Milwaukee pilots a new stormwater management tool.
By August, the faded yellow house at 3930 North 35th Street in Milwaukee will be gone. In its place, invisible to all but the team that designed it, will be a new tool for stormwater management: the “BaseTern.” Conceived by Erick Shambarger, the deputy director of Milwaukee’s Office of Environmental Sustainability, a BaseTern is a basement that’s been converted into a rainwater or stormwater cistern. Milwaukee is completing what is said to be the world’s first such system this month.
The BaseTern concept, which Shambarger trademarked, is simple. Stormwater will be directed to an abandoned or foreclosed property’s basement, which, after the aboveground structure is demolished, is waterproofed and filled with gravel and stormwater-harvesting cells. According to a feasibility study by engineers at HNTB, the system can hold anywhere from 13,000 to 40,000 gallons of water during storms, reducing flooding in adjacent homes.
It’s a clever riff on adaptive reuse, taking advantage of one urban issue—a surplus of city-owned foreclosures—to solve another: the flooding that is increasingly common in dense, impervious neighborhoods like Milwaukee’s Sherman Park, where the pilot project is located.
“A lot of the systems you see on the street, bioswales and stuff, can maybe handle a half inch or an inch of rain,” says Shambarger, who came up with the idea while serving on the mayor’s flooding study task force. “That’s certainly an improvement over just straight-up pavement, but they don’t have the capacity to deal with the megastorms that you worry about with climate change.”
Shambarger used GIS mapping to analyze all reported basement backups and noticed that the most severe flooding occurred in neighborhoods with high rates of foreclosures. The city controls roughly 900 foreclosed properties, many of which it plans to demolish. Shambarger figured the city could preserve the basement structure and put it to use. He commissioned the feasibility study, which concluded that the concept was both sound and cost-effective.
The project has gained the attention of designers around the country, as well as the local landscape architect Jennifer Current, who teaches at both the University of Wisconsin–Madison and the Illinois Institute of Technology (IIT) and runs a small design studio called Freelens. As innovative as the BaseTern was, Current had a hunch that the city would simply cap the BaseTern and plant turfgrass over top, making it indistinguishable from any other vacant lot in the city.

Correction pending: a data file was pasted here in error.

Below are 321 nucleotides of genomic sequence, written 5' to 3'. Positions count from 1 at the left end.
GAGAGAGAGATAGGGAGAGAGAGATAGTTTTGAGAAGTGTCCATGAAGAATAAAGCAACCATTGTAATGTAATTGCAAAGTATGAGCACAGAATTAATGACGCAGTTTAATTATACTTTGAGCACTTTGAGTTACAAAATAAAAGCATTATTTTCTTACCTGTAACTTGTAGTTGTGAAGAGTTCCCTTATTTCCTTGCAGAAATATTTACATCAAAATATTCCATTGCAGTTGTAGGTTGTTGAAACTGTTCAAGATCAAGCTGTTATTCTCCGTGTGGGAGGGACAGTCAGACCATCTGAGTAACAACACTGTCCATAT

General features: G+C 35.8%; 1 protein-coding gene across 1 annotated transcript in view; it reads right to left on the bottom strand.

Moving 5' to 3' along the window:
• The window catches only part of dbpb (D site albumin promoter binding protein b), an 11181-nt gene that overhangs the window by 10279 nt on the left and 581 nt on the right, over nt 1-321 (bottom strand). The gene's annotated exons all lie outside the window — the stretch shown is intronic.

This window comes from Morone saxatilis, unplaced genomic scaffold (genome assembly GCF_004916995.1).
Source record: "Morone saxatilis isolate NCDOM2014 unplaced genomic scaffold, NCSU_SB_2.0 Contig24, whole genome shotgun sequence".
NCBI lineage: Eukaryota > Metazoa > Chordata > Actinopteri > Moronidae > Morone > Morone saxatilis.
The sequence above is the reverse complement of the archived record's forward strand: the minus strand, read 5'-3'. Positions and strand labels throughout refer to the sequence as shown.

“When there’s something so interesting going on below the surface, there should be something that speaks to that above the surface,” she says. So, with nine of her IIT landscape architecture students, Current began exploring aboveground interventions that would bring attention to the innovative water engineering below the surface.
She and her students came up with three concepts, which they delivered to Shambarger’s office this past May. Of the ideas, which range from a tree nursery to a steel structure with a second-story viewing platform, the one most likely to be implemented is “Splash Garden,” which directs sheet flow from the street and alley into the BaseTern and exposes the engineering underfoot through a series of old-fashioned hand pumps that draw water up from the basin below.
The garden’s design preserves the memory of the house, making visible with hardscape elements the house’s original footprint and limiting rain garden elements to the perimeter. “There’s a history to this,” Current says of the site. “It’s a homestead. People in the neighborhood know the house; they know the people who lived there.” She says it was important not to lose that.
The city, however, plans to “proceed with the basics,” Shambarger says, which means a geotextile layer, a foot of soil, and turfgrass. But he says he was impressed by the students’ understanding of the issues and intends to show their work to the city’s philanthropic partners to find funding for various elements of the Splash Garden concept.
Most eyes are on the BaseTern itself, to see if and how it works. If successful, it will be one more achievement for a city that is becoming known for water research and innovation. Last summer, the University of Wisconsin–Milwaukee opened its $53 million School of Freshwater Sciences, and in September the city became one of four new Regional Innovation Clusters established by the federal Small Business Administration to further develop new water technologies.
Shambarger sees the BaseTern as a cost-effective and replicable solution to urban flooding in any city where basements are common. “Is this the thing? Not by a long shot,” he says. “It’s a thing. It’s one tool in the tool kit we have for trying to manage stormwater in a more sustainable way.”
Timothy A. Schuler, the editor of NOW, is at firstname.lastname@example.org and on Twitter, @Timothy_Schuler.
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